Parmalat SpA seeks punitive damages from Citigroup Inc

Parmalat SpA (BIT: PLT), an Italian dairy and food corporation, has filed a lawsuit against Citigroup Inc. to seek $2.2 billion in damages for contribution to the company’s bankruptcy in 2003.

Earlier Parmalat demanded $10 billion from Citigroup, but Superior Court turned down its allegations and claim for punitive damages last month.

The company had to abandon claims of fraud, racketeering and unjust enrichment and stick to claims of aid and abetted breach of fiduciary duties by corrupt Parmalat insiders who stole from the company.

Jury selection will be made later this week. The case is expected to last 8-10 weeks.

At the end of 2003, one of the biggest corporate scandals in history came to light as a 14 billion (EUR) hole was discovered in Parmalat's accounting records.

It was in 1997 that Parmalat jumped into the world financial markets in a big way, financing several international acquisitions, especially in the Western Hemisphere, with debt. But by 2001, many of the new divisions were producing losses, and the company financing shifted largely to the use of derivatives, apparently at least in part with the intention of hiding the extent of its losses and debt.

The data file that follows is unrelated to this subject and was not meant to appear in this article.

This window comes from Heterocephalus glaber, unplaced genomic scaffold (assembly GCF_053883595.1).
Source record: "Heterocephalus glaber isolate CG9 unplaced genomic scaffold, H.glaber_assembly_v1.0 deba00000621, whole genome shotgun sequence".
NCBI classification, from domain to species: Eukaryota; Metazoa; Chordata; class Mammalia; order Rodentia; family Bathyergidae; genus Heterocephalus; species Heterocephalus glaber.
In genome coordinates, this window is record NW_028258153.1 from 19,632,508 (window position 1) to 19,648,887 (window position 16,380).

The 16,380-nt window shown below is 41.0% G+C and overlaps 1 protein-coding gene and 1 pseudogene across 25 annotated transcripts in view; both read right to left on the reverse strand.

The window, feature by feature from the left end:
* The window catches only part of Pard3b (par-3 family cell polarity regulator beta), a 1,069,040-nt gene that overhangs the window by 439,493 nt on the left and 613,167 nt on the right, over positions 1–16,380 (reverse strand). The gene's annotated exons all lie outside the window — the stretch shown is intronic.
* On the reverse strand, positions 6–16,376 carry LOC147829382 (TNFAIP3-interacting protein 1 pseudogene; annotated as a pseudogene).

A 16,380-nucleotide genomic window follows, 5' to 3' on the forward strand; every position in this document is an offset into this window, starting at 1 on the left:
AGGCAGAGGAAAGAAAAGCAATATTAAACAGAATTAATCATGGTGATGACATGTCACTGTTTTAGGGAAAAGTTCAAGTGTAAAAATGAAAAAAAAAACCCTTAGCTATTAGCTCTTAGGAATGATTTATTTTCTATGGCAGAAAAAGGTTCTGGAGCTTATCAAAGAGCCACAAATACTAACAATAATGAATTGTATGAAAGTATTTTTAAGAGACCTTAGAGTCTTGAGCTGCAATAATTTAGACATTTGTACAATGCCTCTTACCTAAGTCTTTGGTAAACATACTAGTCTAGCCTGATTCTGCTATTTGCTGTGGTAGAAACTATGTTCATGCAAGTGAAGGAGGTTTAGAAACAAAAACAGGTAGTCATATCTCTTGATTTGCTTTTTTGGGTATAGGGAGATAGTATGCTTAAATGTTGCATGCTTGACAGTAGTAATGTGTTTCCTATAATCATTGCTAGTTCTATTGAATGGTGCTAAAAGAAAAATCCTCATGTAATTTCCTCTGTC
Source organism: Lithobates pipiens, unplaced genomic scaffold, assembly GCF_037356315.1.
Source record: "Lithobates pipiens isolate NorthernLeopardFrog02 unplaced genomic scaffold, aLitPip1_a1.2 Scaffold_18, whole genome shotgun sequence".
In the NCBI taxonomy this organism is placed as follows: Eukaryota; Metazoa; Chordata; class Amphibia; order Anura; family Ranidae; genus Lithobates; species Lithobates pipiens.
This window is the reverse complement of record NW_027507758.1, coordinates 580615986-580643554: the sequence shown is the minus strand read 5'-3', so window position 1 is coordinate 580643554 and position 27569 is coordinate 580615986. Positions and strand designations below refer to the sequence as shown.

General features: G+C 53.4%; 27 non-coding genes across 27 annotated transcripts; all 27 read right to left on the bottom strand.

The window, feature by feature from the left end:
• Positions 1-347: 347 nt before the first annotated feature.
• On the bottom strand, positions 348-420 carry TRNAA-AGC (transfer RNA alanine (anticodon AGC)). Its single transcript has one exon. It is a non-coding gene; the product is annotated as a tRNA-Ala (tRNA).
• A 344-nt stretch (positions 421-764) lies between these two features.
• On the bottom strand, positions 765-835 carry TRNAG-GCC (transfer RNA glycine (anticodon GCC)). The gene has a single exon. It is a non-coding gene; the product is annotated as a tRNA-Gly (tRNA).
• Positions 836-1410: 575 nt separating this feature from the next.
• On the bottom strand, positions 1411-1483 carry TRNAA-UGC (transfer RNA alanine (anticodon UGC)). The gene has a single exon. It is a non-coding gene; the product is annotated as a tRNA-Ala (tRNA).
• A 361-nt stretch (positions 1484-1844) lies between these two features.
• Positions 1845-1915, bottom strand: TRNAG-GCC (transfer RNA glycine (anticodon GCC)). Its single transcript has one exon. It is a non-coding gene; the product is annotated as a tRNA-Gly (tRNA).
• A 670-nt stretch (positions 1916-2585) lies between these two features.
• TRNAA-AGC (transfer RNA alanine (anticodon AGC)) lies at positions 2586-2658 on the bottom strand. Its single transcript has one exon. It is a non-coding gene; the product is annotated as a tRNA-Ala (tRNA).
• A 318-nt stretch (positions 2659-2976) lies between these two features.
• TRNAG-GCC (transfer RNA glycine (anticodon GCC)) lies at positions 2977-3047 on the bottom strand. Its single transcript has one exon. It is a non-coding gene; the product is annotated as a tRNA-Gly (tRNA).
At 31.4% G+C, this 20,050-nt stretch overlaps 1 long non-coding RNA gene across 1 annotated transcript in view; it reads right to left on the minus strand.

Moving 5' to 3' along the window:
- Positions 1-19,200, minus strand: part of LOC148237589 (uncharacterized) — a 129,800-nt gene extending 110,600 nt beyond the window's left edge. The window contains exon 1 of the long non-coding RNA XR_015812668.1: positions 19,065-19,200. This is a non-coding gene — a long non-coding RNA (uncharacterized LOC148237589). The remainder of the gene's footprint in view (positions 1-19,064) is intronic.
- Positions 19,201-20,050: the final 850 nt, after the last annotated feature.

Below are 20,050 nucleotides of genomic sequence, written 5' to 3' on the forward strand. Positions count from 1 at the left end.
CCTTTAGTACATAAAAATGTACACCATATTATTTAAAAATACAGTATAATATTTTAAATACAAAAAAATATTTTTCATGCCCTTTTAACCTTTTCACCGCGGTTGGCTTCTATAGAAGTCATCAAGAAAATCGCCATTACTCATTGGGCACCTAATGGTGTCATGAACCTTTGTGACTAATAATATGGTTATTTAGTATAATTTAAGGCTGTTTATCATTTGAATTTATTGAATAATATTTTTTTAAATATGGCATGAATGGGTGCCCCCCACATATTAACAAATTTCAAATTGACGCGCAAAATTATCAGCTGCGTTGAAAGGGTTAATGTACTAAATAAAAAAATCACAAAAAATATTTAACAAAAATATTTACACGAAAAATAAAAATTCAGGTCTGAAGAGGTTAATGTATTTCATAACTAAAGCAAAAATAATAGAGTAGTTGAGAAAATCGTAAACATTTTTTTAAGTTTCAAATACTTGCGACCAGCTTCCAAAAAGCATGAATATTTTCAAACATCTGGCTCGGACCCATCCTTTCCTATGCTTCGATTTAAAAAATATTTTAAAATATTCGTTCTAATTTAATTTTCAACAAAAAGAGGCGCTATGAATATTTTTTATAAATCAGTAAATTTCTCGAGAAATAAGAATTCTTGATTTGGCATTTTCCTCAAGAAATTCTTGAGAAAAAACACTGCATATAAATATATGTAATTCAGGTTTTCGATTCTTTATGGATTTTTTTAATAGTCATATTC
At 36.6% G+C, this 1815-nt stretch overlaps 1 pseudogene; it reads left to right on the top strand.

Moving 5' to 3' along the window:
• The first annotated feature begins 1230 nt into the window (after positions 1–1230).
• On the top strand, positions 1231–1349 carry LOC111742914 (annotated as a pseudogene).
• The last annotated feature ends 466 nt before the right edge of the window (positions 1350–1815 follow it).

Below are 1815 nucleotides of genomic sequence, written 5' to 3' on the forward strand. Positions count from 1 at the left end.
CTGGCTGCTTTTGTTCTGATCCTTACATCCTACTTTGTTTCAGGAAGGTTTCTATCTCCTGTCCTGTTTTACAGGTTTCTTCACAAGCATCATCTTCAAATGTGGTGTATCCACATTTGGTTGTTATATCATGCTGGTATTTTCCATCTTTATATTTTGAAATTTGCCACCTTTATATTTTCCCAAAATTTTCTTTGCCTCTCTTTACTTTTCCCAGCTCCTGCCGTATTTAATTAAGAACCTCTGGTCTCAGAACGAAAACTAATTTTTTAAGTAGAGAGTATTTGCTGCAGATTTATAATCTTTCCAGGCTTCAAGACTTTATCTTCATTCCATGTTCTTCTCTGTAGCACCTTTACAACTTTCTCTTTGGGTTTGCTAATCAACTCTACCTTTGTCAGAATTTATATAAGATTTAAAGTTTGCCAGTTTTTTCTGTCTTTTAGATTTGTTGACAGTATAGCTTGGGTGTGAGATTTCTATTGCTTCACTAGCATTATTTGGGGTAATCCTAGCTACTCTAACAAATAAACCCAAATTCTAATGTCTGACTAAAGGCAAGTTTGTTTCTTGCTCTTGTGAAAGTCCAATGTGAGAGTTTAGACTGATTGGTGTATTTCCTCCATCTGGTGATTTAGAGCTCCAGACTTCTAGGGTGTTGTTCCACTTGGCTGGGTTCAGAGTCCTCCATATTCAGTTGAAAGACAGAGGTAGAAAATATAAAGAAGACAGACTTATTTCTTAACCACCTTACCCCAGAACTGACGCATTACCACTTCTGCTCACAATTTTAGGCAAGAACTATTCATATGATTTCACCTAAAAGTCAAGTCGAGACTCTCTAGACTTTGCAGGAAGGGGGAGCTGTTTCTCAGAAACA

In February 2003, chief financial officer Fausto Tonna unexpectedly announced a new 500 (EUR) million bond issue. This came as a surprise both to the markets and to the CEO, Tanzi. Tanzi fired Tonna and replaced him as CFO with Alberto Ferraris.

The crisis became public in November when questions were raised about transactions with mutual fund Epicurum, another Cayman-based company linked to Parmalat causing its stock to plummet. Ferraris resigned less than a week later and was replaced by Del Soldato.

In December, Del Soldato resigned, unable to get cash from Epicurum fund, needed to pay debts and make bond payments. Enrico Bondi was called in to help the company. Tanzi himself resigned as chairman and CEO. Parmalat's bank, Bank of America, then released a document showing 3.95 billion (EUR) in Bonlat's bank account as a forgery. Prime Minister Silvio Berlusconi initiated a fraud investigation and appointed Bondi to administer the company's rescue.

Calisto Tanzi, once a symbol of unlimited success, was detained hours after the firm was declared officially insolvent and eventually charged with financial fraud and money laundering. Italians were shocked that such a vast and established empire could crumble so quickly. Among the questionable accounting practices used by Parmalat: it sold itself credit-linked notes, in effect placing a bet on its own credit worthiness in order to conjure up an asset out of thin air.

After his arrest, Tanzi reportedly admitted during questioning at Milan 's San Vittore prison, that he diverted funds from Parmalatinto Parmatour and elsewhere. The family football and tourism enterprises were financial disasters; as well as Tanzi's attempt to rival Berlusconi by buying Odeon TV, only to sell it at a loss of about 45 million (EUR).